Dallas Fish Market Offers Sophisticated Seafood and a Superior Wine List
Dallas Fish Market
A couple of years back, Aa Dallas chef pointed out to me that the advent of inexpensive air shipping means that it takes as long to ship a Maine lobster to a restaurant in Boston as to one in Dallas. Just as with Caesar’s crossing of the Rubicon, the implications of this development are huge. Among them, Dallas must take its seafood restaurants as seriously as cities that take their seafood restaurants seriously.
Enter Downtown’s Dallas Fish Market, a seafood restaurant that aims to play with the big boys — in any city. I attended a recent media dinner and was struck by the ambience of the place the moment I entered. A serene, dimly lit interior and roomy armchair seats speak of upscale, timeless comfort. Politely proportioned space between tables respects the diner’s business and personal conversations.
The menu offers a selection of caviars by the ounce from Alaskan salmon ($31) up to royal Siberian ossetra ($195). There is also a raw bar with ceviche ($20), lobster cocktail ($18), and oysters (market price). Similar items to this category appear on the bar menu where you can choose sushi, sashimi, or crudo.
Speaking of crudo, we started with a hamachi crudo ($18) that ornately weaved blood orange sorbet, raw red candy striped raw beets, serrano peppers, chive oil, and extra virgin olive oil.
Cioppino, the classic Italian soup, was the dish of the night. Delicately cooked clams and a slice of toasted baguette nestles in a rust-red broth that was as complex as a well-made red wine. It was made with clam and mussel stock, white fish, lobster, celery, carrots, onions, fennel, thyme, parsley, bay leaf, tarragon and tomato. This has assumed a place on my dishes of the year for 2015. It enters the menu in December and the price is TBD.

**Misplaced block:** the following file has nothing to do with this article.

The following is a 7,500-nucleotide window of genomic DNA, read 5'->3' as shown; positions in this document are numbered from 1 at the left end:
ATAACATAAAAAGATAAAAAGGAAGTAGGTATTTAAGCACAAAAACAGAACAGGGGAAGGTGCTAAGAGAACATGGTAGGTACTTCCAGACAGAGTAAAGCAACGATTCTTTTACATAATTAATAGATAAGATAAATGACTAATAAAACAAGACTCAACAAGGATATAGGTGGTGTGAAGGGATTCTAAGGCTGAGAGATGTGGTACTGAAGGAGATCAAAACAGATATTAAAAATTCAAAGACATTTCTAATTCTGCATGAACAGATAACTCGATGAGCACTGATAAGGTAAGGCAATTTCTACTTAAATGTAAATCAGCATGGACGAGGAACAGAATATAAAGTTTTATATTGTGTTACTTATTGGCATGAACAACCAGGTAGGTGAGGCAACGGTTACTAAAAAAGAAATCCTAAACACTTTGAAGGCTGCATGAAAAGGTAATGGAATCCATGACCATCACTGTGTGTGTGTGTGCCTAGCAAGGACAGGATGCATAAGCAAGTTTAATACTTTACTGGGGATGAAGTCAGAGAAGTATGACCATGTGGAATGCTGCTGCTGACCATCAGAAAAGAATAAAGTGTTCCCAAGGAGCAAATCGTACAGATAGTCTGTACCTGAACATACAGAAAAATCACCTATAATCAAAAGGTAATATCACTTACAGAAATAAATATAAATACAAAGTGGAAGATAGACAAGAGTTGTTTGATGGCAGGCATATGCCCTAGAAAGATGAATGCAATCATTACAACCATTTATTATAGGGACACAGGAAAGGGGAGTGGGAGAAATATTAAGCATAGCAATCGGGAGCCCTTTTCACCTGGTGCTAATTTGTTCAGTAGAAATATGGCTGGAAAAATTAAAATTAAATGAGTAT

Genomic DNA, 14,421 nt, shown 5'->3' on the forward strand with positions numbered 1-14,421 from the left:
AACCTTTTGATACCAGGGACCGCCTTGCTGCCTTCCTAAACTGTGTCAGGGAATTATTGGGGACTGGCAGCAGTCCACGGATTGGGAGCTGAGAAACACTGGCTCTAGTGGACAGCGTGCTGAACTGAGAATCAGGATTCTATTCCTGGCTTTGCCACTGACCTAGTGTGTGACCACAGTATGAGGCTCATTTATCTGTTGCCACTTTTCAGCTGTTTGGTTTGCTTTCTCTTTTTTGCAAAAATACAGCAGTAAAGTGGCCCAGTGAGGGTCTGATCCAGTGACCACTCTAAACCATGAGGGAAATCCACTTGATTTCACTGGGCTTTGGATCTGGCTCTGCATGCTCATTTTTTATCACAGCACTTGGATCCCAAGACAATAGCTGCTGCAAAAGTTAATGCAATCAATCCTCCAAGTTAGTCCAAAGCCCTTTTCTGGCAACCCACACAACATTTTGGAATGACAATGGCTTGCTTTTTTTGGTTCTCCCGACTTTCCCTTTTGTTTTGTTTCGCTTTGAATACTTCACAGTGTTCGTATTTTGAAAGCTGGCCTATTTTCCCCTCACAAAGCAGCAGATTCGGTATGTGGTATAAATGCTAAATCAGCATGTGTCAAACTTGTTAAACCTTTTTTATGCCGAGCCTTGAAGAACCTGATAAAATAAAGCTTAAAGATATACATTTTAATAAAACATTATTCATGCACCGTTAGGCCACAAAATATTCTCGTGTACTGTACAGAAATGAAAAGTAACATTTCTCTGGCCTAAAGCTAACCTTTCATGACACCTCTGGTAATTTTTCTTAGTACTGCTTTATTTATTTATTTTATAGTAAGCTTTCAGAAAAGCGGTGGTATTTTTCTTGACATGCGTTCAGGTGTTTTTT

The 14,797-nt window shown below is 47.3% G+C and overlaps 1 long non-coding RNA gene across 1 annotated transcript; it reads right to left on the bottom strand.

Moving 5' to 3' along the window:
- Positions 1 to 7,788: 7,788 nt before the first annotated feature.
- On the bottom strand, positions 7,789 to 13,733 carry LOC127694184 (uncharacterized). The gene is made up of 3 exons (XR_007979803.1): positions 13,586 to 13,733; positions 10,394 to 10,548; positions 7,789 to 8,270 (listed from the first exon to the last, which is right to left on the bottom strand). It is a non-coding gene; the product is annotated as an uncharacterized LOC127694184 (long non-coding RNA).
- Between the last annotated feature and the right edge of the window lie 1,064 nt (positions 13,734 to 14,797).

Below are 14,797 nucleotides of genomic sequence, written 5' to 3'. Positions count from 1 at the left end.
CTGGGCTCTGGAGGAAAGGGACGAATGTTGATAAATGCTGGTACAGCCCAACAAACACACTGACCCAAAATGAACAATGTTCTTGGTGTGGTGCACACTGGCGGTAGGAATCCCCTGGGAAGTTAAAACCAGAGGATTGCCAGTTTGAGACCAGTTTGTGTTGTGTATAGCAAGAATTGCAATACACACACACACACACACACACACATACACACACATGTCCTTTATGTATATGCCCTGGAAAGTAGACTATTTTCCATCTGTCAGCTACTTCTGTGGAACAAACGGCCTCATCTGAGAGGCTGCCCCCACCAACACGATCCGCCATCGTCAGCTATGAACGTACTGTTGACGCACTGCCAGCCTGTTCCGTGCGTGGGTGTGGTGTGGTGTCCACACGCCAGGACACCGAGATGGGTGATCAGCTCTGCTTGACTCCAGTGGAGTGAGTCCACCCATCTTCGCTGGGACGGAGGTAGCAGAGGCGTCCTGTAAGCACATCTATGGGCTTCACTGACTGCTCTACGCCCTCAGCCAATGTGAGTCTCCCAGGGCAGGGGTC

Another impressive course was edamame-wrapped flash seared salmon (crisp on the outside but al dente rare in the center) seasoned with nori ground into a powder, and then wrapped in edamame paper. It was sliced into bite-sized disks that were all seated on a bed of caramelized cabbage and then garnished with coils of cucumber prepared through a slice along the long axis of the vegetable and briefly pickled. Nasturtium leaves added sub-chili tang and ponzu sauce an Asian gustatory marker. I would go lighter on the ponzu to make this dish perfect.
Dallas Seafood Market
Desserts are drawn from a brief but well-prepared list. Molten chocolate soufflé ($9) was loaded up with crème Anglaise for an indulgent finish. You could follow this with a selection from the a respectable after dinner drinks list if you wished. Several ports, Pedro Xeménez (the glorious, but underrated, Spanish sweet wine) and sweet wines or some cognacs are offered. In an unusual touch, for this town, there are also no fewer than eight teas.
The wine list is superior, with almost 300 selections drawn from a global footprint. Four good Texas wines feature prominently. There are over 15 wines by the glass, a dozen sakes and several half bottles.
The chef behind Dallas Fish Market is Richard Triptow. His thoughtful, deliberative, and low-key demeanor may explain why he has not become better known. His work certainly deserves attention. He is (in common with six-Michelin starred Heston Blumenthal) self-taught. He worked for nine years at The Mansion Restaurant in Dallas and may be the only member of the kitchen who worked under all of Dean Fearing, John Tesar, and Bruno Davaillon. Definitely someone to whom to administer the truth serum. He joined Dallas Fish Market in late 2014 and he proves he can stand on his own. He has made his stamp on the menu, including original dish development like the cioppino and flash-seared salmon. He has moved Dallas Fish Market into the top tier of Dallas seafood restaurants. You may not have heard of him, but you will. Likewise, if you love seafood, Dallas Fish Market is a must-go destination.